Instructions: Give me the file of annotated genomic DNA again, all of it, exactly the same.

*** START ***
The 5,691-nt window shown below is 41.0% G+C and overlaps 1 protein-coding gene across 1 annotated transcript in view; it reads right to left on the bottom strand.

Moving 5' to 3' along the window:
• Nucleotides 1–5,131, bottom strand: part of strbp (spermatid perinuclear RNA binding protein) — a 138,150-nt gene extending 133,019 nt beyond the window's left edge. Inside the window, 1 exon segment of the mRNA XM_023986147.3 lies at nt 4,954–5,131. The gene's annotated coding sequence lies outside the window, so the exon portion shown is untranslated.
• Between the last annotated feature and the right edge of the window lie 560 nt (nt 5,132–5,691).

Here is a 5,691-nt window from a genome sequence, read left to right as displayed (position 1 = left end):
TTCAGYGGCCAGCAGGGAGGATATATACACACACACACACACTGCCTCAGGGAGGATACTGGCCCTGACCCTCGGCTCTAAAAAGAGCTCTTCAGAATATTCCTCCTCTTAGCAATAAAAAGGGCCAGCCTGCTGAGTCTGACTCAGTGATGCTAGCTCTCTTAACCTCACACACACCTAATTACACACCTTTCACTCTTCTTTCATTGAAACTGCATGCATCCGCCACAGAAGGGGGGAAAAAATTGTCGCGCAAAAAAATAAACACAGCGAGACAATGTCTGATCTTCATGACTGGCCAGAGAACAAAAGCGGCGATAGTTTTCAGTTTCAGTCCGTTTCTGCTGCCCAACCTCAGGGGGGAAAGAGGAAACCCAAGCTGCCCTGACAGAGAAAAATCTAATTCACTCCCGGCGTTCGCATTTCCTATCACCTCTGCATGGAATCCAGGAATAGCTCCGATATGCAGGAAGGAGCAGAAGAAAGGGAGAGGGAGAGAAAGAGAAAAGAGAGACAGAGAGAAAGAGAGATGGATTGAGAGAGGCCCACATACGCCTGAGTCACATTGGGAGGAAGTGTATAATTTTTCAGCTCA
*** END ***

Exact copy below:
The 5,691-nt window shown below is 41.0% G+C and overlaps 1 protein-coding gene across 1 annotated transcript in view; it reads right to left on the bottom strand.

Moving 5' to 3' along the window:
• Nucleotides 1–5,131, bottom strand: part of strbp (spermatid perinuclear RNA binding protein) — a 138,150-nt gene extending 133,019 nt beyond the window's left edge. Inside the window, 1 exon segment of the mRNA XM_023986147.3 lies at nt 4,954–5,131. The gene's annotated coding sequence lies outside the window, so the exon portion shown is untranslated.
• Between the last annotated feature and the right edge of the window lie 560 nt (nt 5,132–5,691).

Here is a 5,691-nt window from a genome sequence, read left to right as displayed (position 1 = left end):
TTCAGYGGCCAGCAGGGAGGATATATACACACACACACACACTGCCTCAGGGAGGATACTGGCCCTGACCCTCGGCTCTAAAAAGAGCTCTTCAGAATATTCCTCCTCTTAGCAATAAAAAGGGCCAGCCTGCTGAGTCTGACTCAGTGATGCTAGCTCTCTTAACCTCACACACACCTAATTACACACCTTTCACTCTTCTTTCATTGAAACTGCATGCATCCGCCACAGAAGGGGGGAAAAAATTGTCGCGCAAAAAAATAAACACAGCGAGACAATGTCTGATCTTCATGACTGGCCAGAGAACAAAAGCGGCGATAGTTTTCAGTTTCAGTCCGTTTCTGCTGCCCAACCTCAGGGGGGAAAGAGGAAACCCAAGCTGCCCTGACAGAGAAAAATCTAATTCACTCCCGGCGTTCGCATTTCCTATCACCTCTGCATGGAATCCAGGAATAGCTCCGATATGCAGGAAGGAGCAGAAGAAAGGGAGAGGGAGAGAAAGAGAAAAGAGAGACAGAGAGAAAGAGAGATGGATTGAGAGAGGCCCACATACGCCTGAGTCACATTGGGAGGAAGTGTATAATTTTTCAGCTCA